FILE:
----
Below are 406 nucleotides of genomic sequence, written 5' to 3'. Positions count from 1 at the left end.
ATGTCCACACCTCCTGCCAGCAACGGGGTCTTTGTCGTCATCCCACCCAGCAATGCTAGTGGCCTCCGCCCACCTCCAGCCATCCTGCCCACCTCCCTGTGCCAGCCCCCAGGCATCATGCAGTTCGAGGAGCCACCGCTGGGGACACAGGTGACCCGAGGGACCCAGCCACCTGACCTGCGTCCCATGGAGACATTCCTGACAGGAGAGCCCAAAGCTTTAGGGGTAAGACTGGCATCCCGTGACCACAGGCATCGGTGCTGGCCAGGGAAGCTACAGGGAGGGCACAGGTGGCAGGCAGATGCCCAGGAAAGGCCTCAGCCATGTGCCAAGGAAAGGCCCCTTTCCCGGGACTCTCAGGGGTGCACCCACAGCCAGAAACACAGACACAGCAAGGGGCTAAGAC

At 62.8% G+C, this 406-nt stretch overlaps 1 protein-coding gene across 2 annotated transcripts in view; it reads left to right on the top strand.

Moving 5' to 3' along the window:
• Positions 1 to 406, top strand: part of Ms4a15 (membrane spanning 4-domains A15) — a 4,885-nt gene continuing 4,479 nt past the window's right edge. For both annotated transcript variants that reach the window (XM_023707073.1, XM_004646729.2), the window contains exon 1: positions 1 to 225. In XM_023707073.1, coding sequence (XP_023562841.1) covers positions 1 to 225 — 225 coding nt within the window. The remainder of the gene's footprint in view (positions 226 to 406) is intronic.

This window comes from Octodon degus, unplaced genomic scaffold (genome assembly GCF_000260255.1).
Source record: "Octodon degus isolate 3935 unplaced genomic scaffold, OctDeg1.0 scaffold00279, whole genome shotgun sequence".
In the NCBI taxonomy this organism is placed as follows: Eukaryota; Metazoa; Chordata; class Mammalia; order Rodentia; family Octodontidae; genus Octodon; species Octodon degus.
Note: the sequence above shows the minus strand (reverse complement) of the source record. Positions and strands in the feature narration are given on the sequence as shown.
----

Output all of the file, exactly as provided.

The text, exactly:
Below are 406 nucleotides of genomic sequence, written 5' to 3'. Positions count from 1 at the left end.
ATGTCCACACCTCCTGCCAGCAACGGGGTCTTTGTCGTCATCCCACCCAGCAATGCTAGTGGCCTCCGCCCACCTCCAGCCATCCTGCCCACCTCCCTGTGCCAGCCCCCAGGCATCATGCAGTTCGAGGAGCCACCGCTGGGGACACAGGTGACCCGAGGGACCCAGCCACCTGACCTGCGTCCCATGGAGACATTCCTGACAGGAGAGCCCAAAGCTTTAGGGGTAAGACTGGCATCCCGTGACCACAGGCATCGGTGCTGGCCAGGGAAGCTACAGGGAGGGCACAGGTGGCAGGCAGATGCCCAGGAAAGGCCTCAGCCATGTGCCAAGGAAAGGCCCCTTTCCCGGGACTCTCAGGGGTGCACCCACAGCCAGAAACACAGACACAGCAAGGGGCTAAGAC

At 62.8% G+C, this 406-nt stretch overlaps 1 protein-coding gene across 2 annotated transcripts in view; it reads left to right on the top strand.

Moving 5' to 3' along the window:
• Positions 1 to 406, top strand: part of Ms4a15 (membrane spanning 4-domains A15) — a 4,885-nt gene continuing 4,479 nt past the window's right edge. For both annotated transcript variants that reach the window (XM_023707073.1, XM_004646729.2), the window contains exon 1: positions 1 to 225. In XM_023707073.1, coding sequence (XP_023562841.1) covers positions 1 to 225 — 225 coding nt within the window. The remainder of the gene's footprint in view (positions 226 to 406) is intronic.

This window comes from Octodon degus, unplaced genomic scaffold (genome assembly GCF_000260255.1).
Source record: "Octodon degus isolate 3935 unplaced genomic scaffold, OctDeg1.0 scaffold00279, whole genome shotgun sequence".
In the NCBI taxonomy this organism is placed as follows: Eukaryota; Metazoa; Chordata; class Mammalia; order Rodentia; family Octodontidae; genus Octodon; species Octodon degus.
Note: the sequence above shows the minus strand (reverse complement) of the source record. Positions and strands in the feature narration are given on the sequence as shown.